Pupils learn meaning of Anzac Day
Torrential rain only added to the poignancy of the special Anzac service at Matamata Intermediate on Thursday.
The service is an annual event at the school, teaching the students the importance of celebrating Anzac Day.
Matua Jackson August, one of the few soldiers to serve with all three New Zealand infantry regiments, was invited to speak to the children about the role the 28th (Maori) Battalion played in World War II.
His grandfather, also named Jackson August, was a sergeant in the battalion and was awarded a military medal for the successful raid on the El Mrier depression in the war. He was killed several weeks later.
Teacher and former soldier Gary Crocker said they were trying to encourage the children to find out about their own family ties to the war.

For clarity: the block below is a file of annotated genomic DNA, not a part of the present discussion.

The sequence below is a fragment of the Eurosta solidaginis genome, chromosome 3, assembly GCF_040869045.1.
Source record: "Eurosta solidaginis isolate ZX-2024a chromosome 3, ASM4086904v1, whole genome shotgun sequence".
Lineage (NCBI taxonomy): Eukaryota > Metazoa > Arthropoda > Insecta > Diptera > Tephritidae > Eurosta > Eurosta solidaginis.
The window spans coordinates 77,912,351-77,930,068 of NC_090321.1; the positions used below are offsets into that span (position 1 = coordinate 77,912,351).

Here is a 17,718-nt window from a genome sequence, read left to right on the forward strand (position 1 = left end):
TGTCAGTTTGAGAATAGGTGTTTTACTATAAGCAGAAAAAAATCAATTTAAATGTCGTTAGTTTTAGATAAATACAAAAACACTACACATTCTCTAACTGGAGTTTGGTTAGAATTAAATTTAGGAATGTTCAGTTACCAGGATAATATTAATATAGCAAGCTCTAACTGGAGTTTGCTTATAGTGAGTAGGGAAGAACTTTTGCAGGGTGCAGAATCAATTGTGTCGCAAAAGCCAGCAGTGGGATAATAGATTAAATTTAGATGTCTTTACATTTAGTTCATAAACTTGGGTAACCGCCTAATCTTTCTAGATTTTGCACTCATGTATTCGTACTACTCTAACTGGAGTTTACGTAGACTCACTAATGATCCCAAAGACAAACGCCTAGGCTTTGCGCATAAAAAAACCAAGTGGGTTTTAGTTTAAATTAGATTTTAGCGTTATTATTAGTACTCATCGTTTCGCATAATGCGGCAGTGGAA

‘‘ The whole point of it is to encourage them to head along to the Dawn Parade on Anzac Day,’’ he said.
Pipe Sergeant Ray Crafts and Vietnam veteran Erik Kristenson led the school outside, where two students laid a wreath under the flag.
A minute’s silence was observed before the Last Post sounded, followed by the national anthem.
The kapa haka boys then performed a haka to August, who knelt in the pouring rain.
Respect: Matua Jackson August kneels in the rain as students perform the
Salute: Staff Sergeant Erik Kristenson stands to attention as a minute’s silence is observed.
Challenge: Matamata Intermediate students perform a haka after the Anzac